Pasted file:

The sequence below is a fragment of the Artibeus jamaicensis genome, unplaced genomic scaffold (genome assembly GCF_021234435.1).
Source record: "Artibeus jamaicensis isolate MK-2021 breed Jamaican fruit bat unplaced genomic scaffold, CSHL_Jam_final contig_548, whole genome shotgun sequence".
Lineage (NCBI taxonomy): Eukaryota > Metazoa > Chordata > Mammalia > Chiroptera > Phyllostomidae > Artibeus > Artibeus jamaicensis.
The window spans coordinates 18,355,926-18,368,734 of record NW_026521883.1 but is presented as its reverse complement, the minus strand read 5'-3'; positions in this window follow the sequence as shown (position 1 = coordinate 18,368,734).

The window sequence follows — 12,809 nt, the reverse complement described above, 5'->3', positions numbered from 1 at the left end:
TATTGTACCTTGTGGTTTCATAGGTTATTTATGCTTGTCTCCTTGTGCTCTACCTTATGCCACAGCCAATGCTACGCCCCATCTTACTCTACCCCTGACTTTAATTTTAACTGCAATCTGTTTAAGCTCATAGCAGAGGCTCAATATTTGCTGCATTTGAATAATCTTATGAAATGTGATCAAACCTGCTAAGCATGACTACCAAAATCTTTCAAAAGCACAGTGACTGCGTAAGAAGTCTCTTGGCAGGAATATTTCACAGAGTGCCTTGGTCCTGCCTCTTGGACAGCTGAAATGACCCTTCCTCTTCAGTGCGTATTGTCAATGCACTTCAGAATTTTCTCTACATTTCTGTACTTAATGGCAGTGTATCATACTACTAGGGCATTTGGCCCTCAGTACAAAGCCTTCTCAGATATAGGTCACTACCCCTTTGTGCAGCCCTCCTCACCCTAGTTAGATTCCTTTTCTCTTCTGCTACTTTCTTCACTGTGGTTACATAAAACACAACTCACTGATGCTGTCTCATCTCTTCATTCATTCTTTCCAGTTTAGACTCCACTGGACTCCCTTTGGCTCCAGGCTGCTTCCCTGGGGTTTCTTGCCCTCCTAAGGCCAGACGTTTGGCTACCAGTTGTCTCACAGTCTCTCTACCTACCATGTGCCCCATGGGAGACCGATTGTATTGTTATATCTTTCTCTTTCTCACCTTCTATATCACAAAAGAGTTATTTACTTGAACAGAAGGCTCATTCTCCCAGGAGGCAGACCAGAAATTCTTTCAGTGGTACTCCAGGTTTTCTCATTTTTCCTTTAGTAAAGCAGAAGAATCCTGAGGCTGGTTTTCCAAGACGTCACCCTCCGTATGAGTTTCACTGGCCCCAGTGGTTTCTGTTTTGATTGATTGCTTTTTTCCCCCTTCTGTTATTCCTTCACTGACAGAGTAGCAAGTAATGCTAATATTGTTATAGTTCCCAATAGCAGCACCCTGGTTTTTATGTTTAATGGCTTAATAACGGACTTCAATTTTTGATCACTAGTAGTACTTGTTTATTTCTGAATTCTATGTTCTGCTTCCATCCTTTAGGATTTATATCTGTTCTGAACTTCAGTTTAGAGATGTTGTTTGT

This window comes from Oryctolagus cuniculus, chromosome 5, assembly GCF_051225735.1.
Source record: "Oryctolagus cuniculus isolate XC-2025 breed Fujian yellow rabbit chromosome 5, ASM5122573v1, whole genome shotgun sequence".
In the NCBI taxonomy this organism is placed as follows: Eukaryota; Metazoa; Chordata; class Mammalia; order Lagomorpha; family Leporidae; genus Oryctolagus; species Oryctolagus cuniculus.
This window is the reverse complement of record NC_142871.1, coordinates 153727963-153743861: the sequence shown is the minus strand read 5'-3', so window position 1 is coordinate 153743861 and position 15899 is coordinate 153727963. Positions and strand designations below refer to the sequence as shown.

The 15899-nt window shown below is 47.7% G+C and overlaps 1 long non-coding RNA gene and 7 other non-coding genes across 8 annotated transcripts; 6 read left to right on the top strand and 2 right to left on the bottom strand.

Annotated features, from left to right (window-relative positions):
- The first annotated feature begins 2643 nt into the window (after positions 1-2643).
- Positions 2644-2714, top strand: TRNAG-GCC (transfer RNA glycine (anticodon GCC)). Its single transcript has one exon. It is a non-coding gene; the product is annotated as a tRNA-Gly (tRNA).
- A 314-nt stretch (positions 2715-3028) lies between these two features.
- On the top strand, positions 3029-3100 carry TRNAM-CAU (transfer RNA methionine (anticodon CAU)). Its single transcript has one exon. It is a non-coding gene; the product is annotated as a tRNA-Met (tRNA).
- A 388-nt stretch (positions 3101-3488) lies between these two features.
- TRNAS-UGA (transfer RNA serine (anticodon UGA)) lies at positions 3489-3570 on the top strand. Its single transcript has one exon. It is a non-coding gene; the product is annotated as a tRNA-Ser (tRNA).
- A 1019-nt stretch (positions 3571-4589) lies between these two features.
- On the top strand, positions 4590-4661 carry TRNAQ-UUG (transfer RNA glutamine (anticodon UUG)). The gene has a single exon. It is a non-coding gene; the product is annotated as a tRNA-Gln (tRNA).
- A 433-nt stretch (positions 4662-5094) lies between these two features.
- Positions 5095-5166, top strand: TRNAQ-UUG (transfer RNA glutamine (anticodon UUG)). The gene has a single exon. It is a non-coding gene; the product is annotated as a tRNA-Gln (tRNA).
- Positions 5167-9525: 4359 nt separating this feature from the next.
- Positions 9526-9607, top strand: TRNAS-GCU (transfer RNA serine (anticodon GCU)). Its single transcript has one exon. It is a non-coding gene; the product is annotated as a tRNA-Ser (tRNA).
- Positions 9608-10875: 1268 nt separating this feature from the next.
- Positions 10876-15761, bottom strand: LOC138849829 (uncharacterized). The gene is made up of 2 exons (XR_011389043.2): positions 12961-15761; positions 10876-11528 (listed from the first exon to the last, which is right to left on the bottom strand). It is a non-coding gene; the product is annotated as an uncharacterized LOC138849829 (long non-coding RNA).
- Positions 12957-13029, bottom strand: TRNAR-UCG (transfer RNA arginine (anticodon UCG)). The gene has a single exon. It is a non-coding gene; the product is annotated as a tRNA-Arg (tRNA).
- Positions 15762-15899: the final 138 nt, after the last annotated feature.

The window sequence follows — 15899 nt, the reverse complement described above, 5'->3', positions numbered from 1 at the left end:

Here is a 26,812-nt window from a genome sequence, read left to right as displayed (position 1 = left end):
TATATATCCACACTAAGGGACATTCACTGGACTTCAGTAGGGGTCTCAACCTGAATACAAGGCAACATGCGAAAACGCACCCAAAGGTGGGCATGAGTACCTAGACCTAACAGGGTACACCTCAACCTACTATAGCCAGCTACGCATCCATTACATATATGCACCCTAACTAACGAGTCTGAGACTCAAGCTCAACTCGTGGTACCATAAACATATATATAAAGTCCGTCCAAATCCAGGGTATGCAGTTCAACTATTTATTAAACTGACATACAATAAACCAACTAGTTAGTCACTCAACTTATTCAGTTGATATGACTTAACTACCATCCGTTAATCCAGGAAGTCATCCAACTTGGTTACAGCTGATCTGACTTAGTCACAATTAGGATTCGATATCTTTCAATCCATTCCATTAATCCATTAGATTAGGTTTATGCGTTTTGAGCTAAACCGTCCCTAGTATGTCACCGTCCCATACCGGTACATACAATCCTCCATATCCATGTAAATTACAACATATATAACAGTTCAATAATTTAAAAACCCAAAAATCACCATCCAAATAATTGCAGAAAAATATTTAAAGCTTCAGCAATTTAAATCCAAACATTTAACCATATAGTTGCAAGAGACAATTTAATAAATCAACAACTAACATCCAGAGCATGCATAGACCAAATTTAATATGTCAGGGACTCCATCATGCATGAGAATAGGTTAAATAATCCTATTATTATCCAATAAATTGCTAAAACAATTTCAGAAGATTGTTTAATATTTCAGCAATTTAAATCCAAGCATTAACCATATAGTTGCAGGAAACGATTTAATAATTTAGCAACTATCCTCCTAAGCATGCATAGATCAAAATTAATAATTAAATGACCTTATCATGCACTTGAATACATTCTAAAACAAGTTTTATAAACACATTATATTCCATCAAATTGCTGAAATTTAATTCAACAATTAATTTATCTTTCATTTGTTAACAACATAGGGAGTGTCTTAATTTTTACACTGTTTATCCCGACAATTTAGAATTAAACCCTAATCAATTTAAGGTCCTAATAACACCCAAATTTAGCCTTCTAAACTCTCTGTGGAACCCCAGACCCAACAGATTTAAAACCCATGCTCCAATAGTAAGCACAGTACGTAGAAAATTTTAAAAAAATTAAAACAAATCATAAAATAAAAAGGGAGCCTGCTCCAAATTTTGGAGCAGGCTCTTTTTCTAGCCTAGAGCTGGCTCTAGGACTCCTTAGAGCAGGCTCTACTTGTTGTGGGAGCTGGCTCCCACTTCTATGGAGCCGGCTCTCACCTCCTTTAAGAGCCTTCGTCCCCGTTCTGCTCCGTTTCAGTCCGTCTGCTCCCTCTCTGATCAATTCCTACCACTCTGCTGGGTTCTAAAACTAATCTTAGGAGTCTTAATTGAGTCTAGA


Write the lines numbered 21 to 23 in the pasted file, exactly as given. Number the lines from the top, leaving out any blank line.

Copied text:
- A 433-nt stretch (positions 4662-5094) lies between these two features.
- Positions 5095-5166, top strand: TRNAQ-UUG (transfer RNA glutamine (anticodon UUG)). The gene has a single exon. It is a non-coding gene; the product is annotated as a tRNA-Gln (tRNA).
- Positions 5167-9525: 4359 nt separating this feature from the next.